DIVA TALK: Divas of the Two Davids, King and Friedman

DIVA TALK: Divas of the Two Davids, King and Friedman JUDY KUHN and KING DAVID
How great it is to have Judy Kuhn back onstage in New York, even if it is for only a little over a week. Kuhn is one of the leading players in the Alan Menken/Tim Rice musical concert, King David, which also stars Marcus Lovett, Alice Ripley, Stephen Bogardus, Martin Vidnovic, Peter Samuel and Roger Bart. I have long been a fan of Kuhn, who possesses one of the greatest voices in musical theatre today and has a stillness and command onstage that is nothing less than riveting.

Kuhn won me over when I saw her perform in the New York production of Chess almost a decade ago. I remember how disappointed I was initially when I read that Kuhn had been given the role of Florence in the Broadway company of Chess. Not only was I annoyed that Elaine Paige would not get the chance to re-create the role that she created on record and onstage in London for New York audiences, but I hadn't realized what a powerful sound Kuhn had, having only seen her portray the soprano role of Cosette (and to me the best Cosette there has been) in Les Miserables. But after hearing her knockout version of Chess's "Nobody's Side," I became a fan for good. Not only a great singer, with a voice that glides easily from soprano to a forceful belt, Kuhn is a terrific actress as well, perhaps the only lady who portrayed Betty Schaefer in Sunset Boulevard to not make you crave the Norma Desmond scenes (coincidentally, the New York Betty, Alice Ripley, co-stars in King David, and looks stunning as Bathsheba).

In the current King David, playing through May 23 at the breathtakingly restored New Amsterdam Theatre, Kuhn is cast as Michal, the daughter of King Saul who eventually becomes David's wife. Whenever Kuhn is onstage, the production is completely enhanced by her presence. There is not one false gesture or vocalism on her part: To see and hear her sing the second-act ballad "Never Again" is a sheer delight. I particularly liked Ben Brantley's description of Kuhn in his New York Times review. Said Brantley: "And Judy Kuhn, a Broadway star before she was the voice of Pocahontas for Disney, is terrific as the proud Michal, a character described by Mr. Heller as the very first Jewish-American princess. With a penetrating voice and a slyly commanding carriage, Ms. Kuhn gives the evening its strongest psychological edge."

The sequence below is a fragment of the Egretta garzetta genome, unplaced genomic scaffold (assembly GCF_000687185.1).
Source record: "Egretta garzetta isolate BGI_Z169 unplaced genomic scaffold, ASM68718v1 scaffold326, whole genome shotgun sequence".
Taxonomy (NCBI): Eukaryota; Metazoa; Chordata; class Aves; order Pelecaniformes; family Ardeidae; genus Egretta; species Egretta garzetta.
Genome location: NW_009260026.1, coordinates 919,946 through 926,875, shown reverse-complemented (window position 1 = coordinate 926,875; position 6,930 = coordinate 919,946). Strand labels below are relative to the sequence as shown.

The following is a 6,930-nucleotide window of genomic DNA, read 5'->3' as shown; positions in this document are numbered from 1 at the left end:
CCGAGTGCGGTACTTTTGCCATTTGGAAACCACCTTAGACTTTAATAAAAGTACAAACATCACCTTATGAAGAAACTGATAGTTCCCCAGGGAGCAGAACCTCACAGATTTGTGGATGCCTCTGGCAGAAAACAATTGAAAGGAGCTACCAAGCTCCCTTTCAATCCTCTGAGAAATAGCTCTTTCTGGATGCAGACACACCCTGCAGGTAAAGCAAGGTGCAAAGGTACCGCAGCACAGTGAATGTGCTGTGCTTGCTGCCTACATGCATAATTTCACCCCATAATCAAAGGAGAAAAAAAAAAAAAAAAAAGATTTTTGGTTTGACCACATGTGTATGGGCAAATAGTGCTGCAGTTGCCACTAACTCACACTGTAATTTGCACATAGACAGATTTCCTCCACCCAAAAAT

Most of the rest of the cast fares well, too, especially the monumental singing of Marcus Lovett who grows from the boyish shepherd into the commanding King of Israel. Although the Menken/Rice score is not as great as one might have hoped--I would have liked less recitative and a few more melodic, Broadway/pop songs--there is still a lot right with it. There are some extremely thrilling moments with, perhaps, the best singing on any stage in New York at the moment. The high point for me was the choral number, "Saul Has Slain His Thousands," where the men and women of the chorus take centerstage to deliver this spine-tingling number that takes the roof off the theatre. Praise should also be given to the full-voiced Martin Vidnovic as King Saul and Stephen Bogardus as Joab. Look for the live recording of King David next month on Walt Disney Records.

JUDY KUHN and KING DAVID
How great it is to have Judy Kuhn back onstage in New York, even if it is for only a little over a week. Kuhn is one of the leading players in the Alan Menken/Tim Rice musical concert, King David, which also stars Marcus Lovett, Alice Ripley, Stephen Bogardus, Martin Vidnovic, Peter Samuel and Roger Bart. I have long been a fan of Kuhn, who possesses one of the greatest voices in musical theatre today and has a stillness and command onstage that is nothing less than riveting.

Kuhn won me over when I saw her perform in the New York production of Chess almost a decade ago. I remember how disappointed I was initially when I read that Kuhn had been given the role of Florence in the Broadway company of Chess. Not only was I annoyed that Elaine Paige would not get the chance to re-create the role that she created on record and onstage in London for New York audiences, but I hadn't realized what a powerful sound Kuhn had, having only seen her portray the soprano role of Cosette (and to me the best Cosette there has been) in Les Miserables. But after hearing her knockout version of Chess's "Nobody's Side," I became a fan for good. Not only a great singer, with a voice that glides easily from soprano to a forceful belt, Kuhn is a terrific actress as well, perhaps the only lady who portrayed Betty Schaefer in Sunset Boulevard to not make you crave the Norma Desmond scenes (coincidentally, the New York Betty, Alice Ripley, co-stars in King David, and looks stunning as Bathsheba).